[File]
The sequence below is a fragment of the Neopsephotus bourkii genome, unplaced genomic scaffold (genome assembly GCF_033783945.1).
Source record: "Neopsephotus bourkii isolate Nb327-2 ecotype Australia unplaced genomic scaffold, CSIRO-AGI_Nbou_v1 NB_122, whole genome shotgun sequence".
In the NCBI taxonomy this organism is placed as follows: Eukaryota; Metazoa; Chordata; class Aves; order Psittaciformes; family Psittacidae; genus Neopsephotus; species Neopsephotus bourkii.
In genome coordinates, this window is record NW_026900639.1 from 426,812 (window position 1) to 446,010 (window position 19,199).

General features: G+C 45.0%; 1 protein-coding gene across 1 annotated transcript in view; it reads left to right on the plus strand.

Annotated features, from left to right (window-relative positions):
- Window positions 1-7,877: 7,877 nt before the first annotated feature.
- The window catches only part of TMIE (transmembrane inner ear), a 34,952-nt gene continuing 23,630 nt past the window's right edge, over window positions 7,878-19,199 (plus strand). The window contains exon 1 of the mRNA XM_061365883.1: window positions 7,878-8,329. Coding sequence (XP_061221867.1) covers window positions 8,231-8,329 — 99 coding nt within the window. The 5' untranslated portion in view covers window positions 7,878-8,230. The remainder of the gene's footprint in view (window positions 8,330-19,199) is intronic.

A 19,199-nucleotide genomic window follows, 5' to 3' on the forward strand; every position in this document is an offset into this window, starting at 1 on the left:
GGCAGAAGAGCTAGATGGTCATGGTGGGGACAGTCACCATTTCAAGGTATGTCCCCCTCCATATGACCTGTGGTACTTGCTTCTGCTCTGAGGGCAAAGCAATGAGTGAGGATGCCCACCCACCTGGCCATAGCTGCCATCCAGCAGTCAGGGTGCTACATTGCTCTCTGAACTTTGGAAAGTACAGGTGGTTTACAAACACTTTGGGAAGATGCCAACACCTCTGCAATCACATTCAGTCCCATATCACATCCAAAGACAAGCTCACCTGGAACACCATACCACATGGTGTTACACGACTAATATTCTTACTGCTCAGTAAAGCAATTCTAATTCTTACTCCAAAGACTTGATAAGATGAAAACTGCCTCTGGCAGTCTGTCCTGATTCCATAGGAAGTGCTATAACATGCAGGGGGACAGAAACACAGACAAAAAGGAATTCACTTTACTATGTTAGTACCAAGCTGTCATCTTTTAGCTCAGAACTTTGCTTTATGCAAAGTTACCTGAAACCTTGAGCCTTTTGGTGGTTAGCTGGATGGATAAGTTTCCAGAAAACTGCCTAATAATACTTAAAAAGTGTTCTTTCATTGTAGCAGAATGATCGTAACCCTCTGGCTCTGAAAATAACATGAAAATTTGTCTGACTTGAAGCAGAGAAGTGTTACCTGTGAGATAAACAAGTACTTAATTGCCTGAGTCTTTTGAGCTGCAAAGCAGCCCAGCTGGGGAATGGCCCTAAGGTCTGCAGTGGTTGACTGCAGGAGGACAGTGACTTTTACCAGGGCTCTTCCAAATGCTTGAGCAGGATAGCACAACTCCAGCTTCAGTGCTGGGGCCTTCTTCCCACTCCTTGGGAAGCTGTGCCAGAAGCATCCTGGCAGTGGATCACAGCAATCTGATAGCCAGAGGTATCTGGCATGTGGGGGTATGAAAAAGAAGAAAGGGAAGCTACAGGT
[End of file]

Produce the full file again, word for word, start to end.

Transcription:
The sequence below is a fragment of the Neopsephotus bourkii genome, unplaced genomic scaffold (genome assembly GCF_033783945.1).
Source record: "Neopsephotus bourkii isolate Nb327-2 ecotype Australia unplaced genomic scaffold, CSIRO-AGI_Nbou_v1 NB_122, whole genome shotgun sequence".
In the NCBI taxonomy this organism is placed as follows: Eukaryota; Metazoa; Chordata; class Aves; order Psittaciformes; family Psittacidae; genus Neopsephotus; species Neopsephotus bourkii.
In genome coordinates, this window is record NW_026900639.1 from 426,812 (window position 1) to 446,010 (window position 19,199).

General features: G+C 45.0%; 1 protein-coding gene across 1 annotated transcript in view; it reads left to right on the plus strand.

Annotated features, from left to right (window-relative positions):
- Window positions 1-7,877: 7,877 nt before the first annotated feature.
- The window catches only part of TMIE (transmembrane inner ear), a 34,952-nt gene continuing 23,630 nt past the window's right edge, over window positions 7,878-19,199 (plus strand). The window contains exon 1 of the mRNA XM_061365883.1: window positions 7,878-8,329. Coding sequence (XP_061221867.1) covers window positions 8,231-8,329 — 99 coding nt within the window. The 5' untranslated portion in view covers window positions 7,878-8,230. The remainder of the gene's footprint in view (window positions 8,330-19,199) is intronic.

A 19,199-nucleotide genomic window follows, 5' to 3' on the forward strand; every position in this document is an offset into this window, starting at 1 on the left:
GGCAGAAGAGCTAGATGGTCATGGTGGGGACAGTCACCATTTCAAGGTATGTCCCCCTCCATATGACCTGTGGTACTTGCTTCTGCTCTGAGGGCAAAGCAATGAGTGAGGATGCCCACCCACCTGGCCATAGCTGCCATCCAGCAGTCAGGGTGCTACATTGCTCTCTGAACTTTGGAAAGTACAGGTGGTTTACAAACACTTTGGGAAGATGCCAACACCTCTGCAATCACATTCAGTCCCATATCACATCCAAAGACAAGCTCACCTGGAACACCATACCACATGGTGTTACACGACTAATATTCTTACTGCTCAGTAAAGCAATTCTAATTCTTACTCCAAAGACTTGATAAGATGAAAACTGCCTCTGGCAGTCTGTCCTGATTCCATAGGAAGTGCTATAACATGCAGGGGGACAGAAACACAGACAAAAAGGAATTCACTTTACTATGTTAGTACCAAGCTGTCATCTTTTAGCTCAGAACTTTGCTTTATGCAAAGTTACCTGAAACCTTGAGCCTTTTGGTGGTTAGCTGGATGGATAAGTTTCCAGAAAACTGCCTAATAATACTTAAAAAGTGTTCTTTCATTGTAGCAGAATGATCGTAACCCTCTGGCTCTGAAAATAACATGAAAATTTGTCTGACTTGAAGCAGAGAAGTGTTACCTGTGAGATAAACAAGTACTTAATTGCCTGAGTCTTTTGAGCTGCAAAGCAGCCCAGCTGGGGAATGGCCCTAAGGTCTGCAGTGGTTGACTGCAGGAGGACAGTGACTTTTACCAGGGCTCTTCCAAATGCTTGAGCAGGATAGCACAACTCCAGCTTCAGTGCTGGGGCCTTCTTCCCACTCCTTGGGAAGCTGTGCCAGAAGCATCCTGGCAGTGGATCACAGCAATCTGATAGCCAGAGGTATCTGGCATGTGGGGGTATGAAAAAGAAGAAAGGGAAGCTACAGGT